Four of the Fire’s seven scheduled preseason matches are in the books. The Fire lost 2-1 to Montreal on Feb. 14. One of the bright spots was a rare set piece goal after the Fire trailed the Impact 2-0. Dax McCarty headed in a free kick from Diego Campos. Campos has been dangerous on set pieces, hitting the post with a free kick and assisting a goal from a corner kick in Saturday’s 2-0 win against Florida Gulf Coast.

Next up is a match against USL expansion team Nashville SC on Feb. 21. Next Saturday the Fire play at Orlando to finish up play in Florida.

The Fire close out the preseason March 3 against the team’s USL affiliate, Tulsa, at Toyota Park before the season opener on March 10.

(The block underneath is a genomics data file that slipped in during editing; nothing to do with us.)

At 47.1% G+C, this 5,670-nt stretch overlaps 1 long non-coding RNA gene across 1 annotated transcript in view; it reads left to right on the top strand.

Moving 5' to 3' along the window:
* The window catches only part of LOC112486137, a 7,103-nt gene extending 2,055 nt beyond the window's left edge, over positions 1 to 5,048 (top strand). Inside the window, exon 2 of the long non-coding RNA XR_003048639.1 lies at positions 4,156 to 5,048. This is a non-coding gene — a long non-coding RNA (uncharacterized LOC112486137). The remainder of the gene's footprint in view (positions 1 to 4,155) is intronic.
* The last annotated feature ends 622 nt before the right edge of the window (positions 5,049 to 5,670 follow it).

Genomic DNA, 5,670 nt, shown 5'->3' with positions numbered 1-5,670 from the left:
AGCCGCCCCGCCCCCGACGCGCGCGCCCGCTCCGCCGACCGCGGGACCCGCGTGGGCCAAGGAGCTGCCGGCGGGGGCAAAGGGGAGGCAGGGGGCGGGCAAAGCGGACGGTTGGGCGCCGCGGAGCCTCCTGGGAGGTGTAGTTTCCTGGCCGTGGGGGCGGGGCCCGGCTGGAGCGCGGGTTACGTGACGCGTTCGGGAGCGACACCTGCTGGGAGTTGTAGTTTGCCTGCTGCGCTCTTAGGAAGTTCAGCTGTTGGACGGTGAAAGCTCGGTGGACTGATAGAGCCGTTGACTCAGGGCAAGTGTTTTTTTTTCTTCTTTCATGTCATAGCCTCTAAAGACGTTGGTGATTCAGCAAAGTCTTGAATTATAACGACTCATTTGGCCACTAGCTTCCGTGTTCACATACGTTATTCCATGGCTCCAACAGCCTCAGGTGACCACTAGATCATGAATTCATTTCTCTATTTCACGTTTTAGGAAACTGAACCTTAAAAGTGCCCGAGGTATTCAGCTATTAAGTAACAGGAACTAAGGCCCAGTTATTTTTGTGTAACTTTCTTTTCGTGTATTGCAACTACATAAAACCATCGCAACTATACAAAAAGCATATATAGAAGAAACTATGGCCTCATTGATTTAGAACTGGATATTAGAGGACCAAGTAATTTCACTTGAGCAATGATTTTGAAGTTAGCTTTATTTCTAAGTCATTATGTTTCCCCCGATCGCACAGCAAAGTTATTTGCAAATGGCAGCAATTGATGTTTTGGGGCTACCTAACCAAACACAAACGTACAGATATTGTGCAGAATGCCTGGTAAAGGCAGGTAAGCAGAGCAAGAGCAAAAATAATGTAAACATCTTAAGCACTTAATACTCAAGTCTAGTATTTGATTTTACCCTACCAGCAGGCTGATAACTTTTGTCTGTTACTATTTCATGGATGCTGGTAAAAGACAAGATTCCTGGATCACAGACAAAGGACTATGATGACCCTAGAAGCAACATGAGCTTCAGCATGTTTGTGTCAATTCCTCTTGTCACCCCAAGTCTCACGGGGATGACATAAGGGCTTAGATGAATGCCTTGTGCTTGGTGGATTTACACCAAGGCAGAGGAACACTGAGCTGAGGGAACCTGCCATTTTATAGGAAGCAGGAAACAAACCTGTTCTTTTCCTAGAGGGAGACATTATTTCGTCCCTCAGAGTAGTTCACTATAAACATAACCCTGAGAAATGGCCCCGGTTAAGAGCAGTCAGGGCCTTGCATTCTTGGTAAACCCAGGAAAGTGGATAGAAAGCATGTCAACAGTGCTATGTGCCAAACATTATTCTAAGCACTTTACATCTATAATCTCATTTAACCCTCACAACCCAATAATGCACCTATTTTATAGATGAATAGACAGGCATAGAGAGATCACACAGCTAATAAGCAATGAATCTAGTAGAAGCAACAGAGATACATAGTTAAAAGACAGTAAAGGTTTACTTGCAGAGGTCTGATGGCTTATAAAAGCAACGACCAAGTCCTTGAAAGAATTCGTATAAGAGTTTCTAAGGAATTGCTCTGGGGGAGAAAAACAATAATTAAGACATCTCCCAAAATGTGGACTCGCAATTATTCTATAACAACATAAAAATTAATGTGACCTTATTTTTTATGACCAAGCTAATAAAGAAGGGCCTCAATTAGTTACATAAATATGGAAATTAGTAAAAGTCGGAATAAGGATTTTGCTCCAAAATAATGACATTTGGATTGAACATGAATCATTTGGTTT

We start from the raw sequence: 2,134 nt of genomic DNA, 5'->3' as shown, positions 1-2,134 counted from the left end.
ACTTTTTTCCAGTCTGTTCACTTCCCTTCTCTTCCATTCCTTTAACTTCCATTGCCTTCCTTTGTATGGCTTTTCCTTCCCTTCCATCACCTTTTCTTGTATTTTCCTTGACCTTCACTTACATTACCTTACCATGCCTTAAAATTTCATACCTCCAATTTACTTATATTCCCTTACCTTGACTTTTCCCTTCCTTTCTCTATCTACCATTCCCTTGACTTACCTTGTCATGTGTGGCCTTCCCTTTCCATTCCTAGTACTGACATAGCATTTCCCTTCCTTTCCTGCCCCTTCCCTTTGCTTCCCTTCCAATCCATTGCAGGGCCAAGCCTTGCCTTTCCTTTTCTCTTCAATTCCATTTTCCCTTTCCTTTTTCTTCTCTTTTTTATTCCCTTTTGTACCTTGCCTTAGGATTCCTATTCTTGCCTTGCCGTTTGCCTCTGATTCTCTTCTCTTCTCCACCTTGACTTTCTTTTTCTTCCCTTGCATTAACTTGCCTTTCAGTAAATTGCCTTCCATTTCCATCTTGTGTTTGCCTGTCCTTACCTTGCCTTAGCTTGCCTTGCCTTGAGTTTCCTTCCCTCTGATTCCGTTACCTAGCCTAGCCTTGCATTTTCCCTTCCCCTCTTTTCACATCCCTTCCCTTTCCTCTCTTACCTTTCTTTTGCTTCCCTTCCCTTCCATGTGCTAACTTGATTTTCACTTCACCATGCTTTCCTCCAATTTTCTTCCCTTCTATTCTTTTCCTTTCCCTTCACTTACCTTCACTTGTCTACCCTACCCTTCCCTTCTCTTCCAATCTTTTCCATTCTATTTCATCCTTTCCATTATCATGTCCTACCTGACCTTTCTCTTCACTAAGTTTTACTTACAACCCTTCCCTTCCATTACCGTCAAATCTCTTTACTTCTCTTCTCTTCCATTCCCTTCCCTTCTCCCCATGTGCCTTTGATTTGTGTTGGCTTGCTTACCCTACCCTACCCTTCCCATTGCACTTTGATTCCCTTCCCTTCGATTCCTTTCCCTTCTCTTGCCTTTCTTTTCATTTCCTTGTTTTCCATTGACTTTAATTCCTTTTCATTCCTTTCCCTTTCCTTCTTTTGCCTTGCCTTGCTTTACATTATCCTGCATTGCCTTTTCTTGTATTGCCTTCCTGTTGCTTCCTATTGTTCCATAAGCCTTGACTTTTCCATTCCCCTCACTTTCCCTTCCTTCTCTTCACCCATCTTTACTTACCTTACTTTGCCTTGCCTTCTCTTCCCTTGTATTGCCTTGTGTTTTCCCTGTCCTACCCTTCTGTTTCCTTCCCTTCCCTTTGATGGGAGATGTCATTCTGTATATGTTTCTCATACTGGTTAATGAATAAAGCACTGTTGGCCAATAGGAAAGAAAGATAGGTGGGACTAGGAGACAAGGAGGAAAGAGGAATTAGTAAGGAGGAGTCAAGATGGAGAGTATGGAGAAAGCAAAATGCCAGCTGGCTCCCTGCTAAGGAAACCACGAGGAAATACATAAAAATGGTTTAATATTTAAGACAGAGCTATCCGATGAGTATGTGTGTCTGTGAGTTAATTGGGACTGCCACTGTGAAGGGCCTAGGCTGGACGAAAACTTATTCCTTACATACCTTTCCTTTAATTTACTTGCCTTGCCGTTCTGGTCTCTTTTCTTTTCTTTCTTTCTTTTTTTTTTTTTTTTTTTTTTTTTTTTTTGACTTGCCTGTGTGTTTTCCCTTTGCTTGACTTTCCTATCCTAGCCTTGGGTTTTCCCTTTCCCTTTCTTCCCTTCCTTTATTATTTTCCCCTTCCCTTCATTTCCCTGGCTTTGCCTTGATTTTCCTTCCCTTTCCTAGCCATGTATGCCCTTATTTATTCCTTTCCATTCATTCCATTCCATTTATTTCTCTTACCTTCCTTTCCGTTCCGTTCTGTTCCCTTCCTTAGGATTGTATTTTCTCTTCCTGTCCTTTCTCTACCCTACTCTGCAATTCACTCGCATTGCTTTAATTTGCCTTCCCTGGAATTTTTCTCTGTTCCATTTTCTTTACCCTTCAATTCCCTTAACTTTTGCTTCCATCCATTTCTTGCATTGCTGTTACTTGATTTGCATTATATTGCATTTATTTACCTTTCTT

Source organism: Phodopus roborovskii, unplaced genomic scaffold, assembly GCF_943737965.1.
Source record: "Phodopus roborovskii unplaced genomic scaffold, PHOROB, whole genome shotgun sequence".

Addison Russell is so over 2017: 'That's last year, don't want to talk about that'

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USA TODAY

Addison Russell is so over 2017: 'That's last year, don't want to talk about that'

MESA, Ariz. — “That’s last year, don’t want to talk about that.”

In other words, Addison Russell is so over 2017.

The Cubs shortstop went through a lot last year. He dealt with injuries that affected his foot and shoulder. He had a well-documented off-the-field issue involving an accusation of domestic abuse, which sparked an investigation by Major League Baseball. And then came the trade speculation.

The hot stove season rarely leaves any player completely out of online trade discussion. But after Theo Epstein admitted there was a possibility the Cubs could trade away one or more young position players to bolster the starting rotation, well, Russell’s name came up.

And he saw it.